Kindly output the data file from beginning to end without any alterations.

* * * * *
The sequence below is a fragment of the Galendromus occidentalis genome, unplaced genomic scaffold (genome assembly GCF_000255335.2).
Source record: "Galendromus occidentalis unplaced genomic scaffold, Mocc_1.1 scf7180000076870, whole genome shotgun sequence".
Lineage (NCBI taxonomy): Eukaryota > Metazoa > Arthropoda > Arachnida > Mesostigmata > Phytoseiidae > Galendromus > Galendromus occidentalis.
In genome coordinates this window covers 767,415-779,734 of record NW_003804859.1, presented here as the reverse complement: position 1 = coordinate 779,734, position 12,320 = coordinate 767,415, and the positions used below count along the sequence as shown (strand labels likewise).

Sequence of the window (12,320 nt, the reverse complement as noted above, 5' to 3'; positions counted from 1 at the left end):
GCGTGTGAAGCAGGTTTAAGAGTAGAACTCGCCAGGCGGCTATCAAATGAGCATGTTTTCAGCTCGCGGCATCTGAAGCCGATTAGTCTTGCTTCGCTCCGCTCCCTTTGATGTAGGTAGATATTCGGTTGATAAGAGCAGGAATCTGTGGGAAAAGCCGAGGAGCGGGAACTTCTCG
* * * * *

The sequence below is a fragment of the Galendromus occidentalis genome, unplaced genomic scaffold (genome assembly GCF_000255335.2).
Source record: "Galendromus occidentalis unplaced genomic scaffold, Mocc_1.1 scf7180000076870, whole genome shotgun sequence".
Lineage (NCBI taxonomy): Eukaryota > Metazoa > Arthropoda > Arachnida > Mesostigmata > Phytoseiidae > Galendromus > Galendromus occidentalis.
In genome coordinates this window covers 767,415-779,734 of record NW_003804859.1, presented here as the reverse complement: position 1 = coordinate 779,734, position 12,320 = coordinate 767,415, and the positions used below count along the sequence as shown (strand labels likewise).

Sequence of the window (12,320 nt, the reverse complement as noted above, 5' to 3'; positions counted from 1 at the left end):
GCGTGTGAAGCAGGTTTAAGAGTAGAACTCGCCAGGCGGCTATCAAATGAGCATGTTTTCAGCTCGCGGCATCTGAAGCCGATTAGTCTTGCTTCGCTCCGCTCCCTTTGATGTAGGTAGATATTCGGTTGATAAGAGCAGGAATCTGTGGGAAAAGCCGAGGAGCGGGAACTTCTCG